What happens to your information online? Is it safe? Is it private?
The answers depend in part on what services you use. So we set out to help you figure out the answers for yourself.
But you may have noticed there is a lot of stuff on the Internet, and I am sorry to say we didn't test it all.
Fortunately for you, we are not the only ones asking these questions. The Electronic Frontier Foundation surveyed big tech companies and asked them what kinds of encryption they've been using. And last week Google started naming and shaming email providers who were not encrypting email messages as they passed between companies.
We drew on their efforts and our own results to build this chart.
Update at 11:44 a.m. ET: Apple Now Says It's Working To Encrypt Email Between Providers
How Tech Companies Stack Up On Encryption
Several months ago, the Electronic Frontier Foundation asked major Web service providers whether they were taking five steps that EFF believes help keep consumers' data safe and secure. We reached out to each of the companies on this list to see what they were doing now. Some are not using encryption (no), some declined to give us specifics (unknown), some were adding those services (working on it) and some were good to go (yes).
But emails that pass between different companies are only secure when both agree to encrypt the traffic. Last week, Google began publishing data documenting the percent of encrypted traffic to and from Gmail. The percentages below were drawn from that data on June 6, 2014.
What we found was based on our own testing of these services conducted with Pwnie Express and Ars Technica, our own reporting and interviews with company representatives.
The Electronic Frontier Foundation has asked service providers to implement strong encryption. Here's what the EFF wants:
HTTPS by default. This means that when you connect to a website, it will automatically use a channel that encrypts the communications from your computer to the website.
HSTS (HTTP Strict Transport Security). Lots of services offer encrypted and unencrypted versions of the same website or service. HSTS basically forces the service to always use the encrypted secure option.
Forward secrecy. Sometimes called perfect forward secrecy, it uses a different cypher or code to encrypt messages on each session. This means that if the NSA or someone else cracks the code keeping one of your messages secure, they can't unravel everything you have ever written.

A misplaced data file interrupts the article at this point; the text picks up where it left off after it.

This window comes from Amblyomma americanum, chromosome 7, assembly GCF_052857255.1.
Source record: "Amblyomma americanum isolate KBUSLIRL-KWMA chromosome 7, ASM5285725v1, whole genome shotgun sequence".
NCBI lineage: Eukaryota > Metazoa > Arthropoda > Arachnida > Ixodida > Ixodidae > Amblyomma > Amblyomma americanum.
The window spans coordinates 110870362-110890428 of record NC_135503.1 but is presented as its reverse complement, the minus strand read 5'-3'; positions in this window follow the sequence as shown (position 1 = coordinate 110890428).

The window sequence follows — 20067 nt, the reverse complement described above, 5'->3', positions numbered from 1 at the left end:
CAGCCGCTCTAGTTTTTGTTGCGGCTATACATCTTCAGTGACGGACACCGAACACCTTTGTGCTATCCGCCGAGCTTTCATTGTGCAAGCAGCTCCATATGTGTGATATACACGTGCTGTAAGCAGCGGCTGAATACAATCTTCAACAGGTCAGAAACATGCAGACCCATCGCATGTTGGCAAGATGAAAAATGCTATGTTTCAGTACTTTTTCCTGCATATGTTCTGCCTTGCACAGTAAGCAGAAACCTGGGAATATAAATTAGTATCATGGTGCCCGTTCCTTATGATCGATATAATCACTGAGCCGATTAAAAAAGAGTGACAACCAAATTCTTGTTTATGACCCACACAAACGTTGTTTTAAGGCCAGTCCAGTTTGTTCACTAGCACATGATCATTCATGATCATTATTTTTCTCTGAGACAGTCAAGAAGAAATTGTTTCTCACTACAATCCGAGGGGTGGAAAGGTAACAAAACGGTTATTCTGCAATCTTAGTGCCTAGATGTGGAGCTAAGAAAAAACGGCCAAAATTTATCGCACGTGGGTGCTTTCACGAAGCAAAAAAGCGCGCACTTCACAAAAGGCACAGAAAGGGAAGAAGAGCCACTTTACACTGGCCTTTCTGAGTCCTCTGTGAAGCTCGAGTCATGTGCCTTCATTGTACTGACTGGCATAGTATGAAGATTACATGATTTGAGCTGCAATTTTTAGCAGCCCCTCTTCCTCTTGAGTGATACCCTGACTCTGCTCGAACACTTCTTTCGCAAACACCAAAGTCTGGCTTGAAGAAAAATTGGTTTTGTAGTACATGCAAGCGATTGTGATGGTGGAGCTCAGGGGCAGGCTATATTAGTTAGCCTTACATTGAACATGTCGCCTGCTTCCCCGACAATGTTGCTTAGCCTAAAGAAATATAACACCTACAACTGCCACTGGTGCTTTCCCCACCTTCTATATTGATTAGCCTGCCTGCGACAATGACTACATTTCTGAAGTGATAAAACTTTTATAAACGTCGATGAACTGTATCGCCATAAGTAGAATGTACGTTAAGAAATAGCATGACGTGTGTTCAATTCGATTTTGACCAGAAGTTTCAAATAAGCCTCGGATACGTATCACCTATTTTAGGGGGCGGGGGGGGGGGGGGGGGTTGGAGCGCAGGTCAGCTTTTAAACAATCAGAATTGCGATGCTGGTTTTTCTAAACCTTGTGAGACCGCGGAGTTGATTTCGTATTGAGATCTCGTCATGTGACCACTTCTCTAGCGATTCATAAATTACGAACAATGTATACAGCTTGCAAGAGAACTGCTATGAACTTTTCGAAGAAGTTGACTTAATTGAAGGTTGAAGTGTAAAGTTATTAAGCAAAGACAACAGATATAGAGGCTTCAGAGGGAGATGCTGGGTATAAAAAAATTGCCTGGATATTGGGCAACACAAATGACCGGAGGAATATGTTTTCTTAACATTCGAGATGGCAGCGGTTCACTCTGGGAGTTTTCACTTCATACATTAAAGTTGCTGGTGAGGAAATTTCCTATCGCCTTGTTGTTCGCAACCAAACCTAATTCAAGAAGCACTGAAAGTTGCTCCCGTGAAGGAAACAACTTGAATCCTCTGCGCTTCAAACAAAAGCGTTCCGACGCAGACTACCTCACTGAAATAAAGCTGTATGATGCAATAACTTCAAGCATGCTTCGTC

STARTTLS. If you are on Gmail and send me a message at my Yahoo account, those two email providers have to talk to each other. STARTTLS lets companies encrypt those messages in transit. But it is only possible if both companies use it. It takes two to tango — and Google recently started naming and shaming companies that are refusing to do this dance.
Encrypting email in transit. Lots of companies have announced this year that they will add encryption to their networks — including when they are sending email back and forth to other service providers. For this to work, both companies have to use encryption.
But, unfortunately, saying you'll do something and actually doing it are two different things. Google has started publishing the percentage of email it sends and receives from other providers that is actually encrypted. You'll see the numbers are all over the map. But one thing is clear: A lot more email traffic is encrypted today than a year ago, and since Google started publishing these numbers, the figures have shot up.
So, how did we pick what companies to test? We picked services we used or where we had interesting data and something useful to say. Largely this is stuff we use and were curious about.
Aren't Skype and WhatsApp owned by other companies? Yes, well, almost. Microsoft owns Skype, and Facebook's acquisition of WhatsApp hasn't closed yet. But we tested these services independently because mergers don't necessarily change how a company's technology works.